Art Bell's (WB6OBB) really big loop antenna

Discussion in 'Ham Radio Discussions' started by KC0BUS, Mar 23, 2009.

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  1. W6PU

    W6PU Ham Member QRZ Page

    I probably worked you John! Maybe I'm getting the call mixed up, but I thought that HZ1AB (American Boy) was quite active around then, and the front to back on his terminated Rhombic was amazing. When he was running Europe, we just couldn,t get his attention even though he was still S7.

    For those who may not be familiar with high gain antenna arrays,the thing about a big Rhombic isn't so much about the forward gain that it produces!

    A large vertically stacked four or six bay Curtain

    ( refer to the photo of Duga-3 that my previous link will take you to)

    such as was used by the VOA and Radio Moscow has much greater forward gain, is steerable, and with even a non resonant grid wire reflector,produces an excellent F/B and front to side ratio.

    Also, it takes up a whole lot less real estate then does a rhombic which at 3Mhz or so, (commercial band) could easily be two miles long between the back tower and the front tower!

    To put it another way, for the new comers, each of the four wires joined together to create this big diamond loop, are often five thousand or more feet in length!

    At these low frequencies (as compared to 14Mhz) , towers in excess of two hundred feet are often used for long range International broadcast.. Figure at 3.5Mhz, a 130 foot tower is only one half wave high.

    Even some multi element Yagis, Quads, and Quagis will develope equal or rven greater forward gain , depending on their size and how low an angle of radiation they are set to deliver, which for horizontally mounted set ups is determined by their height.

    The primary advantage of the big Rhombics is their abilitiy to cover Octaves of frequency rather than Khz! There just super broad banded!
    Another plus is the inherent nature of wires of "one wave length and longer" to develope low angle radiation.

    The longer the single wire, the closer to the wire axis (think cone two ice cream cones back to back) the four major lobes are!

    For the new comers reading this: the ARRL antenna hand book has some great diagrams of the patterns developed by long ( a wave length or better) single end fed wires!

    For years I used to work ZL1AQ who used a big horizontal loop( not a rhombic), and he always had an excellent signal on all bands. It wasn't equal to the guys over in that area (VK-ZL) who were running the big long boom multi element rotaries, but it was always a respectable signal!

    Of course, the big diamond shaped loop that is the modern Rhombic, was merely an off shoot of the very long wire horizontal antenna.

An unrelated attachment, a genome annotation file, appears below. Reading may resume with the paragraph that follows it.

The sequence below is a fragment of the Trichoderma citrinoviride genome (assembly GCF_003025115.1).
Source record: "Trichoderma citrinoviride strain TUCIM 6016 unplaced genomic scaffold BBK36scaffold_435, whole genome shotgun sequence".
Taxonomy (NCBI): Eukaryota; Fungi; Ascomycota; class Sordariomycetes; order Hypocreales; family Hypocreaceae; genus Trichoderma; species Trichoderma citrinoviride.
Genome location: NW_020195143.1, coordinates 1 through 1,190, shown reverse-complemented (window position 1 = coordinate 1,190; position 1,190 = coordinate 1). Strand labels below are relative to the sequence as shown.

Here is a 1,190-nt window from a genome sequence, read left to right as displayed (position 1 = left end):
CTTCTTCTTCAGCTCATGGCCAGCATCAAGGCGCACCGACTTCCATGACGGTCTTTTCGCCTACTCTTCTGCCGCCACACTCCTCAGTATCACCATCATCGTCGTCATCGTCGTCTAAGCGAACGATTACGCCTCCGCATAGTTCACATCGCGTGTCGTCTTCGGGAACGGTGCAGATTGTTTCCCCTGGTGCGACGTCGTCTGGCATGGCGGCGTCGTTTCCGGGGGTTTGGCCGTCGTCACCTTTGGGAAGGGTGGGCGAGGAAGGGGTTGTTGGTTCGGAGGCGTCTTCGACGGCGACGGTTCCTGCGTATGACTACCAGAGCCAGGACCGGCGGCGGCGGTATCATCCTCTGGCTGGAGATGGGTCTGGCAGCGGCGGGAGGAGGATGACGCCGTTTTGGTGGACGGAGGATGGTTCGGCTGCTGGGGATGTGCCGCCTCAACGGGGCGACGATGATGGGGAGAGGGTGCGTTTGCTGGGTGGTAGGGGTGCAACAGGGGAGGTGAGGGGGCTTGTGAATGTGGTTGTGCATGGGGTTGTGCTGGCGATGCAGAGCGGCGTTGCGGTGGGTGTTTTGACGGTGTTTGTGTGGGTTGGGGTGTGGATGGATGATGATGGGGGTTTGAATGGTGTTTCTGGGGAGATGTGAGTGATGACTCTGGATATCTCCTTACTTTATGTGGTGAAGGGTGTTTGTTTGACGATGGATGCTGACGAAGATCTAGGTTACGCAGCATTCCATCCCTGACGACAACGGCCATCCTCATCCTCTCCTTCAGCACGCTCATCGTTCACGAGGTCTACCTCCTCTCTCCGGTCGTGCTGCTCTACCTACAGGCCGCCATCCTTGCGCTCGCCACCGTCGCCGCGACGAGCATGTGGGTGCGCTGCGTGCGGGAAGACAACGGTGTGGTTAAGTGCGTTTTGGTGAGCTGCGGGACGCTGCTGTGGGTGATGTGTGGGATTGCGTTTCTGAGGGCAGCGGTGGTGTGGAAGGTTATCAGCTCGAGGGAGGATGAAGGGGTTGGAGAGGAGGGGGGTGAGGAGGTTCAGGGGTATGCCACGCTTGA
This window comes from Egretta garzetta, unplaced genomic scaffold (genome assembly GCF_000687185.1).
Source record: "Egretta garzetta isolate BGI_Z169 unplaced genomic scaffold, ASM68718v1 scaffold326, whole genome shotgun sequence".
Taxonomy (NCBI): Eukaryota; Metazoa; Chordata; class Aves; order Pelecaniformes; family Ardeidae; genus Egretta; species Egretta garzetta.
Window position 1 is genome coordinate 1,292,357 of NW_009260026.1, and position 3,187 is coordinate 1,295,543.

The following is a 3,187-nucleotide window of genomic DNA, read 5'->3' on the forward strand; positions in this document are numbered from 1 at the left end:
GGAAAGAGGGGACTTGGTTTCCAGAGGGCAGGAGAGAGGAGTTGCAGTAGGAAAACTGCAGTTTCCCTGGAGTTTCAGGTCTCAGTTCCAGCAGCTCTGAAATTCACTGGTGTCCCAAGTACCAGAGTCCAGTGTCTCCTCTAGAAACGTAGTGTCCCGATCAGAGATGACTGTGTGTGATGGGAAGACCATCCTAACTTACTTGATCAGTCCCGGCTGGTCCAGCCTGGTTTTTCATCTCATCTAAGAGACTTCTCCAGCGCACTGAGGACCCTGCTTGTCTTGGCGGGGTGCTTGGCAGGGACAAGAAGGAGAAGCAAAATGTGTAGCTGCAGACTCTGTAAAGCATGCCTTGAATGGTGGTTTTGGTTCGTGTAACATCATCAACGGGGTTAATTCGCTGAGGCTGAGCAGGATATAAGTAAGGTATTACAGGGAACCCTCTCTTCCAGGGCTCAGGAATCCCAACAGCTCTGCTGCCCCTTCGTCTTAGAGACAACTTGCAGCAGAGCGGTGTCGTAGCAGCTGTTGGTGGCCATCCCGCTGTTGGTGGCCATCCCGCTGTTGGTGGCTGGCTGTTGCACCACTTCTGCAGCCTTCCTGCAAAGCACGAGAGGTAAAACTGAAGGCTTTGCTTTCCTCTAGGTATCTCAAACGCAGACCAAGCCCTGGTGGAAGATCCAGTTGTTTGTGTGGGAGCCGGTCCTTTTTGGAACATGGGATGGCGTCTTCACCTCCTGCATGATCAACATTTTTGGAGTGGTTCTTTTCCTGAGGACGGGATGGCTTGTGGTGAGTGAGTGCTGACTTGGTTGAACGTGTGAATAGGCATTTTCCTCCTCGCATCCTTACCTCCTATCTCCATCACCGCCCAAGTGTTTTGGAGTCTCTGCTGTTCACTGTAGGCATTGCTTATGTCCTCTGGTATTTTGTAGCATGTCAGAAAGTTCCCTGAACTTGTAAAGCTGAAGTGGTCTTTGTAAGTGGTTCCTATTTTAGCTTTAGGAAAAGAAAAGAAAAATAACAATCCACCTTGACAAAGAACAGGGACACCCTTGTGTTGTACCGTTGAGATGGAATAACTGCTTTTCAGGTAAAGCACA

First they realized that you could reinforce the single lonw wire lobes by using two long wire in the shape of a V, the included angle was dependent on how long the wires were on the lowest intend frequency. Thus was born the Vee Beam.

    Not long after wards, they tried two vee beams, one being in front of the other, and got more foward gain. Next, some one thought of combining the lobes of Four seperate long wires into the shape of a elongated (rhombus) diamond, and the Rhombic was born.

    Hams in the Communications industry were at the cutting edge of these developments, and it must have been very exciting times to live in for a Ham radio operator and antenna experimentor!

    Take care, and 73

    Bob W6PU
  2. KA4DPO

    KA4DPO Platinum Subscriber Platinum Subscriber QRZ Page

    It's quite possible we did work Bob. Our call, HZ1JB was courtesy of Jaqcues Bernier (JB) who bribed a Saudi official at the post office. That cut through a lot of red tape and we got the call sign within a week. There was a guy named Jeff over in Jiddah with Aramco. I knew he was a ham and he may have been AB. I spent most of my time in Abha, Riyadh, Jizan, and Taif.

    We were a group of satellite system engineers working for Harris Corp at that time. We were contracted by the Saudi government to install a satellite and microwave switched telecommunication system that linked with the existing plant (land line system). Interestingly some of the exchanges were built by the Germans in WWII and were still in use. Anyway we had a lot more real estate and some very large towers to play with in Africa. Surprisingly, we were fairly restricted in Saudi in terms of space for antennas so a decent rhombic was out of the question.
    Last edited: Mar 27, 2009
  3. KQ6XA

    KQ6XA Ham Member QRZ Page

    W6OBB Big Loop - History

    Art W6OBB designed the big loop, mainly to be able to get a more substantial regional signal out on 75 meter band. Before that, he ran a fullwave inverted-V on 75 meters, with the apex at 100ft on his tower under the Log Periodic beam. The on-air comparison tests between the first big loop and the inverted-V were very impressive... the big loop won by 6 to 20dB in almost every direction and distance.

    The big loop went through several stages of evolution. I worked on Art's original big loop with him, and a couple of the upgrades. On one of them, I went out and did some field strength measurements at 8 radial points, 1 mile away, in my 4WD vehicle out in the desert. This was mainly to verify that the modelling of the pattern was similar to what the results were. It was pretty close to the model pattern.

    Several different feedpoint positions were tried, and they had slightly different effects on the pattern, elevation and azimuth. This also affected the impedance and stressed the antenna tuner capabilities due to very high impedance on certain frequencies.

    The first big loop was originally a single wire, then later a second wire was added to lower the total wire resistance, and make it more broadbanded. This is a similar technique used on multiband rhombics. It helped the impedance excursions and made tune-up easier for QSY.